The ACT Government will spend $19 million on a program to remove potentially combustible cladding on government buildings, and just under $2.5 million for a voluntary scheme for eligible private buildings over the next three years.
The funds will run until 2022-23 and follow a cladding audit that found 70 sites had some form of potentially combustible cladding, including a number of ACT public schools. However the Government said the extensive audit of ACT Government-owned buildings revealed all are safe for people to continue to occupy.
“Through the Government’s cladding audit response team, we have identified a small number of publicly owned buildings that require further examination and potential remediation,” a Government spokesperson told Region Media.
“This work will be carried out by highly qualified specialists and funding has been provisioned to ensure the cost of any potential work can be covered from now and into the future.”
An initial plan will be developed to remove the cladding on Government buildings and will require building and façade engineers, as well as other specialists, to provide advice on what needs to be done and if any extra costs will be involved.
Meanwhile, the ACT Government will provide concessional loans to owners of private buildings to help them test and assess whether cladding is potentially combustible.
The announcement was welcomed by Vantage Strata, who said the uncertainty around potentially unsafe and combustible cladding in construction had undermined the ability to secure building insurance on some ACT apartments.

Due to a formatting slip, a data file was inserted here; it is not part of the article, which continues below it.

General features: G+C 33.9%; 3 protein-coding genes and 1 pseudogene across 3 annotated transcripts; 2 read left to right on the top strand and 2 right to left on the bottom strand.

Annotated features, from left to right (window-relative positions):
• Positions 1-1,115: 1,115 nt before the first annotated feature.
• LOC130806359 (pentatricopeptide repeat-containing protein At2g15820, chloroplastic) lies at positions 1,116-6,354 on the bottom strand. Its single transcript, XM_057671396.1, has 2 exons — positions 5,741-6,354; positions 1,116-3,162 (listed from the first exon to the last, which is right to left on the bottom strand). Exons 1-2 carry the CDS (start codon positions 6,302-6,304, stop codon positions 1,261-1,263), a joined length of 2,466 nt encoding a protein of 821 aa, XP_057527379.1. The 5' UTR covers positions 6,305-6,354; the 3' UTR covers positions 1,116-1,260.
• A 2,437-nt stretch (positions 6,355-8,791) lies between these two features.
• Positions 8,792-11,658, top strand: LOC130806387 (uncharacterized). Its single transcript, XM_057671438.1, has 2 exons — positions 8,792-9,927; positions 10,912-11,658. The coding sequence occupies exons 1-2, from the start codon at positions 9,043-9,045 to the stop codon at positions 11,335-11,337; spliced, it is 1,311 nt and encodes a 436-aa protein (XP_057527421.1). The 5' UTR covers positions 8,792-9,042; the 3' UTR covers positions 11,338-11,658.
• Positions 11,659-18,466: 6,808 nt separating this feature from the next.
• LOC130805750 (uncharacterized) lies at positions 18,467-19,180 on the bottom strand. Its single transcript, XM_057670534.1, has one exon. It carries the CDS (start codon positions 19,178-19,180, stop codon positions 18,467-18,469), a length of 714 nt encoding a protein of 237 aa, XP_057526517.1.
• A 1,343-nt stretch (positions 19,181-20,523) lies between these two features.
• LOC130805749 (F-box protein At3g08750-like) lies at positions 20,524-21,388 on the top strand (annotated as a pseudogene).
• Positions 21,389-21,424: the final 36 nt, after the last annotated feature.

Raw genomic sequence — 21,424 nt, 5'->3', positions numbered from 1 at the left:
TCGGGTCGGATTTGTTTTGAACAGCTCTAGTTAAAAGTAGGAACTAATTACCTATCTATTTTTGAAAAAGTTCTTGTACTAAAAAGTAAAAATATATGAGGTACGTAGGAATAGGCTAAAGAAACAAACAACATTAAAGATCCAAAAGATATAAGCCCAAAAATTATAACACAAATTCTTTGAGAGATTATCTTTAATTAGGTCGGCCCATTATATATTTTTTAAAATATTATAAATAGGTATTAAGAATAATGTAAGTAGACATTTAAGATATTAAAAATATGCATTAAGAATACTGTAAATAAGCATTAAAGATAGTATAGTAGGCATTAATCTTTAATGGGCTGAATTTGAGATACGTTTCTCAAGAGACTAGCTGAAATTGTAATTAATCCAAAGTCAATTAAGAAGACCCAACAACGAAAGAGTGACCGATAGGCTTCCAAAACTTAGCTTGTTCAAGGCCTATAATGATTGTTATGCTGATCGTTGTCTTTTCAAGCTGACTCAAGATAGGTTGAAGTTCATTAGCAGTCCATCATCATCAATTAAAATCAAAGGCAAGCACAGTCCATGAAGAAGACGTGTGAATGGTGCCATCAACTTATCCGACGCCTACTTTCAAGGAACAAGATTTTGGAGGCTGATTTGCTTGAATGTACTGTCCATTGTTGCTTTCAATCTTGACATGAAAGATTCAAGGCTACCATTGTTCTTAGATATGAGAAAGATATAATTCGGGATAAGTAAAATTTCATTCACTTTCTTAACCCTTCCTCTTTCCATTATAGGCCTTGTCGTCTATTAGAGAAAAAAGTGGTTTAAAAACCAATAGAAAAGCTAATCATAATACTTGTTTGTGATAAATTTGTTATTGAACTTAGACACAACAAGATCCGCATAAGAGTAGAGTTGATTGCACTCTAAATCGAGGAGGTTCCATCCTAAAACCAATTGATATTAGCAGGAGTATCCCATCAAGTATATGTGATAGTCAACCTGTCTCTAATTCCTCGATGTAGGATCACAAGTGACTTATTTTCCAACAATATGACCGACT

“While we suspect few of the strata buildings in Canberra will actually be considered high risk, the main benefit of this audit in the short term will be the ability for owners to finally secure appropriate building insurance,” Vantage Strata Managing Director Chris Miller said.
“Before today’s [27 August] announcement, an increasing number of buildings were looking like they would be uninsured and non-compliant.”
A further $1.55 million for more specialist engineering and building surveying staff and just under $8 million for more public sector building certifiers has also been set aside in the budget over the next four financial years.
Cladding materials consisting of either aluminium composite panels or expanded polystyrene are potentially combustible and can cause a fire to spread more quickly, which the world saw in the 2017 Grenfell tower fire, which killed 72 people.
Six months later, $1.625 million was spent to remove combustible aluminium cladding used on the Centenary Hospital for Women and Children.
The type of cladding, how it has been installed, where it is located on the building, the height and size of the building and existing fire safety measures all contribute to the risk posed.
Cladding is also a major issue facing Sydney after owners of 130 buildings were told to replace flammable cladding or reveal more details about the materials.
There are fears that individual apartment owners will be left to foot bills of tens of thousands of dollars.
For more information visit www.planning.act.gov.au.